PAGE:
In a world that already hates and fears them – what if only Black people had superpowers?

That’s the tagline to a newly funded Kickstarter project ‘Black’. Originally asking for just $29,999 the series quickly snowballed and gained over $90,000 in pledges from 2,775 backers.

Black - Share image

Kwanza Osajyefo, Tim Smith 3, Jamal Igle, Khary Randolph and Sarah Litt have all teamed up to produce the much anticipated graphic novel.

‘After miraculously surviving being gunned down by police, a young man learns that he is part of the biggest lie in history. Now he must decide whether it’s safer to keep it a secret or if the truth will set him free.’ – Source

Kwanza Osajyefo is the creator and writer of the series. A former digital editor at Marvel and DC Comics, he is arguably best known for launching DC’s Zuda imprint, which published series like the award-winning Bayou, High Moon, Night Owls, as well as Supertron, Celadore, Black Cherry Bombshells, Bottle of Awesome, and I Rule the Night.

Kwanza first came up with the idea for Black over 10 years ago, inspired by his ‘love of characters with fringe status’. Having an awareness from his professional experience within the comic industry he felt that ‘actual minorities are grossly underrepresented in content and the industry’.

Choosing to forge traditional publishers, the comic was funded online by fans, people who loved the concept of the series. After working in comics editorial for over a decade, Kwanza felt ‘assured Black would not find receptive ears amongst traditional comic book publishers’.

With such a positive response, and numbers to back it up, it’s hard to believe Kwanza once believed that they would struggle ‘the entire month to get people behind’ the project. The series hit it’s funding goal in the first four days alone. The first stretch goal was reached in 16 days, and the rest by the 23rd day. Kwanza said: ‘I never thought our problem would be coming up with stretch goals.’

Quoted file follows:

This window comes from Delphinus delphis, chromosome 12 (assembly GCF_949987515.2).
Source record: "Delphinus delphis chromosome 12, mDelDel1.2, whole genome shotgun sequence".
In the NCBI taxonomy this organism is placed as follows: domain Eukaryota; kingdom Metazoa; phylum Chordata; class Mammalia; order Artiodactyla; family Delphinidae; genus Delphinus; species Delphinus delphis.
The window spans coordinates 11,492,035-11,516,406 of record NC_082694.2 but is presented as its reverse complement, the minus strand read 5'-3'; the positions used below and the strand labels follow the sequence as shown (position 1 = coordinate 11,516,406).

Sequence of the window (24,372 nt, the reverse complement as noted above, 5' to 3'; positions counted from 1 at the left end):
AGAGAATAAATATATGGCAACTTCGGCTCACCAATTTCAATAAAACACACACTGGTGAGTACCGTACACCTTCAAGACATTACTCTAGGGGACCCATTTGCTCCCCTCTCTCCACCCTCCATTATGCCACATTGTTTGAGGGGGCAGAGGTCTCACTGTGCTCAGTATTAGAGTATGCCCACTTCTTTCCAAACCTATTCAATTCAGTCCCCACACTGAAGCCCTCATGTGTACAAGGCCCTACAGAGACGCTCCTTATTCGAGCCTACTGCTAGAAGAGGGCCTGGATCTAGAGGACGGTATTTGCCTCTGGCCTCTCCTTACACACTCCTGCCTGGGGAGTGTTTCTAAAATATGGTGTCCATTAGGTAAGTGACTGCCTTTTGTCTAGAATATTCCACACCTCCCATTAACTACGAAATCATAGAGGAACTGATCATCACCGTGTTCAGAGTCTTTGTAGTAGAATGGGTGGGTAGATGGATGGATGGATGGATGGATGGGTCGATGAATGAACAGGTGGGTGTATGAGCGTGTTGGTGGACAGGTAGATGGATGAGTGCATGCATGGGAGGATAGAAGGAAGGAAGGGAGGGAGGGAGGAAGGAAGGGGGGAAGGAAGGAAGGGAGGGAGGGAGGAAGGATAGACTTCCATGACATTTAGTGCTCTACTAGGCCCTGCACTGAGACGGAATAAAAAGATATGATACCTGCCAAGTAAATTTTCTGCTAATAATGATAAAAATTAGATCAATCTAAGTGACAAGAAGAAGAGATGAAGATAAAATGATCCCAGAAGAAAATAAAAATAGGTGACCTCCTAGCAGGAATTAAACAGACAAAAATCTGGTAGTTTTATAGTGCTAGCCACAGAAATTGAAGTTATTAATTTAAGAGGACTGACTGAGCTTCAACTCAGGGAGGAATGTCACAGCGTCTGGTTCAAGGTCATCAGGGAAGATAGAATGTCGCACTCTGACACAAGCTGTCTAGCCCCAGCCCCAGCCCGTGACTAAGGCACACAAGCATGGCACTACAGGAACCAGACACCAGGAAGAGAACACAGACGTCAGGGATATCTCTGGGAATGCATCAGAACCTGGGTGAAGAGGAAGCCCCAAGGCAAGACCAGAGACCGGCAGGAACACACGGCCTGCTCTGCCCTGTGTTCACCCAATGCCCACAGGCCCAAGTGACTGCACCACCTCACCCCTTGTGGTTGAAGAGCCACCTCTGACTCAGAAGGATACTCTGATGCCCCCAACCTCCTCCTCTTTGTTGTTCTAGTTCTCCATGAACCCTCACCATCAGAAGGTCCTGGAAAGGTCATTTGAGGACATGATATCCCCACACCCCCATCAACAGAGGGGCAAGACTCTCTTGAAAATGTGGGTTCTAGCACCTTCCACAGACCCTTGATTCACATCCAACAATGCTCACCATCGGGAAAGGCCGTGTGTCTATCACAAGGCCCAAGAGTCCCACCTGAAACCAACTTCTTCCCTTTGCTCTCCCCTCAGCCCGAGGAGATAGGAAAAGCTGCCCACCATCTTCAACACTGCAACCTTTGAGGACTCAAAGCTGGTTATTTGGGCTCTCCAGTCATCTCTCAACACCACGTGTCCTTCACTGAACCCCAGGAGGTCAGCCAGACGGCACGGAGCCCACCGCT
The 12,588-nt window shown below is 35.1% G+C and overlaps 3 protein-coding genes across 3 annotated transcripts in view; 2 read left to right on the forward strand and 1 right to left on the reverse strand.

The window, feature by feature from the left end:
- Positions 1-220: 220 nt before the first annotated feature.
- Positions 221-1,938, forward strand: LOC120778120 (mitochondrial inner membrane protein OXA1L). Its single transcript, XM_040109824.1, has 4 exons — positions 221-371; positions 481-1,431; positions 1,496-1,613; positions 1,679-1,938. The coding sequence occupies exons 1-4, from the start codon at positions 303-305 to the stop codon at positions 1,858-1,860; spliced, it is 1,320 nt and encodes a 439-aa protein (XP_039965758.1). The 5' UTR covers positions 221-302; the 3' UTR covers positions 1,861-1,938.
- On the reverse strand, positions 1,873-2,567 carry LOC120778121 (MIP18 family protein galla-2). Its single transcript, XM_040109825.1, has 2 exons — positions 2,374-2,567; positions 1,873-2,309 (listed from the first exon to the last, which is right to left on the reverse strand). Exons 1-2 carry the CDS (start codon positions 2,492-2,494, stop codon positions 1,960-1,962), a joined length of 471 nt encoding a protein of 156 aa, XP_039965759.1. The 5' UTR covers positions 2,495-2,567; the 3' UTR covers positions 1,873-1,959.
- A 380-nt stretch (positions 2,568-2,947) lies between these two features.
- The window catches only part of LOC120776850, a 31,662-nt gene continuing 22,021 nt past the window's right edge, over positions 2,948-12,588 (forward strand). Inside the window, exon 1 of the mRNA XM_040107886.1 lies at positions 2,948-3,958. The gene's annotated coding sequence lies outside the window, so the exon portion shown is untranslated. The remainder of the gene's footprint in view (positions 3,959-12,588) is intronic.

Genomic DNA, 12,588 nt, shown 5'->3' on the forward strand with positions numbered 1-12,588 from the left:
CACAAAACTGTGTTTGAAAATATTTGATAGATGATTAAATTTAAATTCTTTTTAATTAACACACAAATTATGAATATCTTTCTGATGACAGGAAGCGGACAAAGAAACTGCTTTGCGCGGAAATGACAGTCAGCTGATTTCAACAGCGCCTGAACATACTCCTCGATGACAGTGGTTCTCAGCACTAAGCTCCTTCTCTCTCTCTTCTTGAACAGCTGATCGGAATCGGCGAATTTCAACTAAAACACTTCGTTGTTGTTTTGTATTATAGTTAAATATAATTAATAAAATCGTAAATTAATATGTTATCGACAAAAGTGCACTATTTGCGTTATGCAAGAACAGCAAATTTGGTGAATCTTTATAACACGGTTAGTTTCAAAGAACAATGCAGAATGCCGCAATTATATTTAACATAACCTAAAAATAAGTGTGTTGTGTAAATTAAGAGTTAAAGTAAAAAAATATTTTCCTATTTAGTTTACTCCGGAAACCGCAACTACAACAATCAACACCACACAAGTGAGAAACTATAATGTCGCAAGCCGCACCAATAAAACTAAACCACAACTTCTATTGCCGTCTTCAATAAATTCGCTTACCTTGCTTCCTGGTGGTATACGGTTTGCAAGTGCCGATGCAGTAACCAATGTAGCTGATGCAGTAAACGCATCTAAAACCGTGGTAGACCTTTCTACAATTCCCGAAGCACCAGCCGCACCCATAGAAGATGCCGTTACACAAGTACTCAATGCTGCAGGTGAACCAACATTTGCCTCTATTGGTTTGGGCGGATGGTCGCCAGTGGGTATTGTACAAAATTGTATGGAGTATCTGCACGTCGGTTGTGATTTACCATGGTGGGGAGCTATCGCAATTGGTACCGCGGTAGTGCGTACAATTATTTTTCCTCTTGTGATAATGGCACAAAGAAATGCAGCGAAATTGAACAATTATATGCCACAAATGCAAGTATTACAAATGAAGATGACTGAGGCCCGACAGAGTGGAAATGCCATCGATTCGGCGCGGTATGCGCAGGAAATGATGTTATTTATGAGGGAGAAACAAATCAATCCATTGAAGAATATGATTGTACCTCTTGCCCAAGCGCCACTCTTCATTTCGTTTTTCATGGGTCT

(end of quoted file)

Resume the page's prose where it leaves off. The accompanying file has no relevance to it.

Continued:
The intense reaction from fans and pledges meant that surpassing their initial goal on Kickstarter  was assured early on, Kwanza said the team found the reactions and support from heir pledges ‘amazing’.

Over his career, Kwanza has learned ‘that the internet is a powerful community and democratizer’. He said: ‘I speak for the whole team when I say we are honored by the response.’

Obviously, the series is going to be dealing with a number of difficult themes. ‘Our perceptions are based on experiences.’

The intent of the series is to ‘tell a story about humanity through the perspectives of the characters dealing with this situation’. The comic will see how the characters grow and adjust­­ or don’t ­­ – ‘depending on how information changes circumstances’ throughout the storyline.

Kwanza thinks that this is how the readers will approach the book – ‘their experiences influence how they interpret the story.’  Through all of the messages, themes and characters  Kwanza  is hopeful that readers will come away ‘entertained and enlightened’.

The series will cover themes of survival, control, and power – ‘major aspects of human conflict’ that Kwanza sees in the world. Discussing the series Kwanza said: ‘We apply any number of rationales regarding those three things, but I think those are major drivers in most of our lives.’

The team are looking to have the full book released by the end of the year and plan to start rolling out the digital chapters in mid­ 2016.

Kwanza’s main inspirations were the ‘tropes in comics in which characters bemoaned their fringe status but could actually take off their masks and walk around inconspicuously’. He said that: ‘As a metaphor for racial bias, that didn’t really hold water for me.’ The series is about associating ‘real world context with science fiction content’.

While there are five people on the core team, many others have and will be helping the team out on their project. Kwanza said: ‘If you count all of our supporters the team behind Black is about 3000 people.’

Having started writing Black 10 years ago and over time continually refined it, the launch and completion of the Kickstarter campaign put ‘a stake in the ground’ for Kwanza to complete the storyline and write more for the series.

Overall Kwanza hopes that people will read, enjoy, read again, and share the series.

To all the aspiring comic book creators out there, Kwanza had a few words of wisdom. ‘There is very little holding you back these days except yourself. You’ll learn far more from doing than waiting or asking permission.’

Would you like to read the full interview? Will you read the series when it’s released? Let us know what you think of the comic below!


  1. BLACK was the first time i’ve backed anything on Kickstarter. Can’t wait to read and share it with friends and family! My kids need to see characters like them that aren’t poorly represented!

  2. This is going to be such an important book, i can’t wait until my kids are old enough to read and understand this.

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